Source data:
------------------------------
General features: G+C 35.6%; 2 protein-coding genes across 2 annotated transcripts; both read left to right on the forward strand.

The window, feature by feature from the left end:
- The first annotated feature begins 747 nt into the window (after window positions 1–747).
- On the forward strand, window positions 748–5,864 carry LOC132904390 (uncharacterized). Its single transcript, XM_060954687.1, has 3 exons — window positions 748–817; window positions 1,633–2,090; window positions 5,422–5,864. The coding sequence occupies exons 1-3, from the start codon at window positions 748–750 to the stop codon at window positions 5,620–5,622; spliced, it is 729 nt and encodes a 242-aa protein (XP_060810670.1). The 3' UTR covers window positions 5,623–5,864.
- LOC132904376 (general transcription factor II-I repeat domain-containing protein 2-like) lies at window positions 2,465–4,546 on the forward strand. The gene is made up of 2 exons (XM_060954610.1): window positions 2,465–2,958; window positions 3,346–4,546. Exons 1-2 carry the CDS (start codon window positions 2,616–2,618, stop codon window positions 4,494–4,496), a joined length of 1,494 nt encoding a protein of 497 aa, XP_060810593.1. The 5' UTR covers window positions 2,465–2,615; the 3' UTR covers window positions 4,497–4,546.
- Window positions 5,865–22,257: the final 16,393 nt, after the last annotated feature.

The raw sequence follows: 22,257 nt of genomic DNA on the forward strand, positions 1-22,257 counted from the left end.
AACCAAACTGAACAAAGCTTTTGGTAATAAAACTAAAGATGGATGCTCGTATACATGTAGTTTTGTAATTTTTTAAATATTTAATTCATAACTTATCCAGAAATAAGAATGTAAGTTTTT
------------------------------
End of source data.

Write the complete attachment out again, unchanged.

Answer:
General features: G+C 35.6%; 2 protein-coding genes across 2 annotated transcripts; both read left to right on the forward strand.

The window, feature by feature from the left end:
- The first annotated feature begins 747 nt into the window (after window positions 1–747).
- On the forward strand, window positions 748–5,864 carry LOC132904390 (uncharacterized). Its single transcript, XM_060954687.1, has 3 exons — window positions 748–817; window positions 1,633–2,090; window positions 5,422–5,864. The coding sequence occupies exons 1-3, from the start codon at window positions 748–750 to the stop codon at window positions 5,620–5,622; spliced, it is 729 nt and encodes a 242-aa protein (XP_060810670.1). The 3' UTR covers window positions 5,623–5,864.
- LOC132904376 (general transcription factor II-I repeat domain-containing protein 2-like) lies at window positions 2,465–4,546 on the forward strand. The gene is made up of 2 exons (XM_060954610.1): window positions 2,465–2,958; window positions 3,346–4,546. Exons 1-2 carry the CDS (start codon window positions 2,616–2,618, stop codon window positions 4,494–4,496), a joined length of 1,494 nt encoding a protein of 497 aa, XP_060810593.1. The 5' UTR covers window positions 2,465–2,615; the 3' UTR covers window positions 4,497–4,546.
- Window positions 5,865–22,257: the final 16,393 nt, after the last annotated feature.

The raw sequence follows: 22,257 nt of genomic DNA on the forward strand, positions 1-22,257 counted from the left end.
AACCAAACTGAACAAAGCTTTTGGTAATAAAACTAAAGATGGATGCTCGTATACATGTAGTTTTGTAATTTTTTAAATATTTAATTCATAACTTATCCAGAAATAAGAATGTAAGTTTTT